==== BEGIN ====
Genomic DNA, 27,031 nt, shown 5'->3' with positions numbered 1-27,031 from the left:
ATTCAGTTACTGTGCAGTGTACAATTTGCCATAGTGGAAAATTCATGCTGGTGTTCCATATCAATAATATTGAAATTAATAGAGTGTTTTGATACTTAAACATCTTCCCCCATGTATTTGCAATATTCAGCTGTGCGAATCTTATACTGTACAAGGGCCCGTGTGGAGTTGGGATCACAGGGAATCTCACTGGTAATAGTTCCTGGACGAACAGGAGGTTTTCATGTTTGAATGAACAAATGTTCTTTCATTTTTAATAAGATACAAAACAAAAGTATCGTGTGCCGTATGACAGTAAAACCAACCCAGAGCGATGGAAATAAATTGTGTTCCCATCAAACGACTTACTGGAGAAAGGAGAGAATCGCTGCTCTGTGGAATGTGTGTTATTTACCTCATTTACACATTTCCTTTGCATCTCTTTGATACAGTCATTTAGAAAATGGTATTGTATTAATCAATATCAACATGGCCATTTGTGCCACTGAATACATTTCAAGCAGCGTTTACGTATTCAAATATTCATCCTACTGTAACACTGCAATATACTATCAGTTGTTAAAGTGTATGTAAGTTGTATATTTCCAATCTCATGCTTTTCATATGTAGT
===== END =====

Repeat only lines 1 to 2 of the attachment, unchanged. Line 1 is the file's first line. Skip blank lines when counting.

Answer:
Genomic DNA, 27,031 nt, shown 5'->3' with positions numbered 1-27,031 from the left:
ATTCAGTTACTGTGCAGTGTACAATTTGCCATAGTGGAAAATTCATGCTGGTGTTCCATATCAATAATATTGAAATTAATAGAGTGTTTTGATACTTAAACATCTTCCCCCATGTATTTGCAATATTCAGCTGTGCGAATCTTATACTGTACAAGGGCCCGTGTGGAGTTGGGATCACAGGGAATCTCACTGGTAATAGTTCCTGGACGAACAGGAGGTTTTCATGTTTGAATGAACAAATGTTCTTTCATTTTTAATAAGATACAAAACAAAAGTATCGTGTGCCGTATGACAGTAAAACCAACCCAGAGCGATGGAAATAAATTGTGTTCCCATCAAACGACTTACTGGAGAAAGGAGAGAATCGCTGCTCTGTGGAATGTGTGTTATTTACCTCATTTACACATTTCCTTTGCATCTCTTTGATACAGTCATTTAGAAAATGGTATTGTATTAATCAATATCAACATGGCCATTTGTGCCACTGAATACATTTCAAGCAGCGTTTACGTATTCAAATATTCATCCTACTGTAACACTGCAATATACTATCAGTTGTTAAAGTGTATGTAAGTTGTATATTTCCAATCTCATGCTTTTCATATGTAGT